How to avoid property tax
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Search for noticeable errors in the physical description of your property within the official assessment to avoid paying higher property tax rates than are necessary. Make sure that all information about the square footage or acreage of your property, the length of time it has existed and the current physical condition of the property is correct, and document any errors with photographs, blueprints or other assessments. This type of mistake happens during the assessment process more often than one might think.
Compare the official assessed value of your property with other similar pieces of property in your area to build a case that your property may have received an unfairly high assessed value. Information about these official assessments is considered public and is available for your review at the office of your local property tax assessor. Try to identify at least three properties in your area that you believe are very similar in condition and marketable worth to your property, yet received lower assessments.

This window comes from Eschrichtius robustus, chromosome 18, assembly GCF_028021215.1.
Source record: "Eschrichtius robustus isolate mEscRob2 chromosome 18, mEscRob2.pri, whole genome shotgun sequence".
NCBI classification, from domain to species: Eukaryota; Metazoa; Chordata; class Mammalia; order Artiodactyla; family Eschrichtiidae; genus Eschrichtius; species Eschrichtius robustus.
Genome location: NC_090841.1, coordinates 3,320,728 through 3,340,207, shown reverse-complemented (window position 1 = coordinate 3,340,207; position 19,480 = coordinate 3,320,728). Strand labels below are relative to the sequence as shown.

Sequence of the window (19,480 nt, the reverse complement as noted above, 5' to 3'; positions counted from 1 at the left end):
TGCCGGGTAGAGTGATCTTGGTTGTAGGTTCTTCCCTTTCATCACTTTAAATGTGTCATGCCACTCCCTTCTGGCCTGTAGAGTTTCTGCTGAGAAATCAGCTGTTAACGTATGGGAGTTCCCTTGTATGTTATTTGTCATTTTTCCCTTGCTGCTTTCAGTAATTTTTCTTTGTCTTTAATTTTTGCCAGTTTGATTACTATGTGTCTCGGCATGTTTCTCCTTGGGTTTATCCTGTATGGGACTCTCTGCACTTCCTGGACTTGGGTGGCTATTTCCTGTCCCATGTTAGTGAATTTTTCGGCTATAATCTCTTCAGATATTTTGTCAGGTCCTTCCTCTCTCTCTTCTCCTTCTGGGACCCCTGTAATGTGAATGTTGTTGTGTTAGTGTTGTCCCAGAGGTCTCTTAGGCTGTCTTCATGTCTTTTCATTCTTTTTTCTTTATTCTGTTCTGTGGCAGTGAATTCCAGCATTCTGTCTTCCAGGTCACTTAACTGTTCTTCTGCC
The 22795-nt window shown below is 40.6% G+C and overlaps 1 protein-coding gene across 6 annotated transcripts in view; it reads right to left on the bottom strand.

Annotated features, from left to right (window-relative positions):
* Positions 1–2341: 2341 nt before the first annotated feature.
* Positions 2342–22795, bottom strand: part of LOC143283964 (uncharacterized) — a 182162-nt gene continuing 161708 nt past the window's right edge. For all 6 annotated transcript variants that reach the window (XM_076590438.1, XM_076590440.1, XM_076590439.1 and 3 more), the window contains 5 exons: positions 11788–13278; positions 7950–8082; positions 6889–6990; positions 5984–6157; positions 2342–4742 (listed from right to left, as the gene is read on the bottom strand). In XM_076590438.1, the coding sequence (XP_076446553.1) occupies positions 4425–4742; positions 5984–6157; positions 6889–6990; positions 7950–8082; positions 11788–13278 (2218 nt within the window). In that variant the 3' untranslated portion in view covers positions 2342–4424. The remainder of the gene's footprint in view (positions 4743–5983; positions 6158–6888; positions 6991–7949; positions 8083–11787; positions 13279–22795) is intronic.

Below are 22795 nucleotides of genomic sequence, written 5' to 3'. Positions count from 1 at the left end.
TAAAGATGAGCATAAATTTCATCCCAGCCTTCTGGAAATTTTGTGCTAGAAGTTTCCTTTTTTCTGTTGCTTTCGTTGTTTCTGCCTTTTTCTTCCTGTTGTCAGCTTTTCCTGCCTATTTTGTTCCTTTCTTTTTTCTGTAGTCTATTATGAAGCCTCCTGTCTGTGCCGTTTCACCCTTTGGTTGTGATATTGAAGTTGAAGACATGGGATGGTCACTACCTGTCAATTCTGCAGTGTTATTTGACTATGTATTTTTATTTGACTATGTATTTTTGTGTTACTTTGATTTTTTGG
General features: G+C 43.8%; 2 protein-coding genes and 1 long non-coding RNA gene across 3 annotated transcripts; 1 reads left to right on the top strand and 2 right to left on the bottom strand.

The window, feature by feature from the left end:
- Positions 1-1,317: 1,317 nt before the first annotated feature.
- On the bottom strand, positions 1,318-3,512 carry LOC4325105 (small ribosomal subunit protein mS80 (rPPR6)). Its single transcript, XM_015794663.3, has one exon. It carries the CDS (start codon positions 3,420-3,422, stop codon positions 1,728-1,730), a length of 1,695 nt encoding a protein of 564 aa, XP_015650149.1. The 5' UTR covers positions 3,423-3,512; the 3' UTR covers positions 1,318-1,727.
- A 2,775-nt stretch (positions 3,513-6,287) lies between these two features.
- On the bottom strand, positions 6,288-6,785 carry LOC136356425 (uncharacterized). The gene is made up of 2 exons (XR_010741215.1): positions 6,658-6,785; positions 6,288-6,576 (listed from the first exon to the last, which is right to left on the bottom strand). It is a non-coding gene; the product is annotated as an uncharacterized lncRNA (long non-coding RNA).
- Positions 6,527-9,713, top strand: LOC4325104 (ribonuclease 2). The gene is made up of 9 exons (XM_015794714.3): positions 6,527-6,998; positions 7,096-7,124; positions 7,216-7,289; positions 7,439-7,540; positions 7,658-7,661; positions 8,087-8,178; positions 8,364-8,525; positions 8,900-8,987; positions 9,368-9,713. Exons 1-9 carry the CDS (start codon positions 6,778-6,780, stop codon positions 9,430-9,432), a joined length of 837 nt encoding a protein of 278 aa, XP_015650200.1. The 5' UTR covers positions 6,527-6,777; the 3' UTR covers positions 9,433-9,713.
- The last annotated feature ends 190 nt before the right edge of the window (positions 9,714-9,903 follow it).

Examine the similarities and differences in your property to other similar properties in your area to help determine what factors might have
contributed to a higher assessed value for your property. These factors may include the size of the property, proximity to negative conditions such as traffic or loud areas, floor plans or the physical views available from the property. If you can not find any significant differences, you may be able to prove that your property was assessed unfairly, which may help you avoid paying higher property tax than necessary.
Photograph your property and the other similar properties you find in your area. Do your best to find physical evidence of the similar qualities in your property and the properties with lower assessed values in your neighborhood, such as the physical condition of the foundations and exteriors of the properties, as well as the views of the surrounding areas. Choose only a few of the best photographs to use when presenting your case.
Present your case to your local government's review board for determining property tax. In theory, similar properties should have equal and fair assessments, so it is important to use all of the evidence you gathered to show that your assessment is inconsistent for the area in which your property is located.Source: ehow.com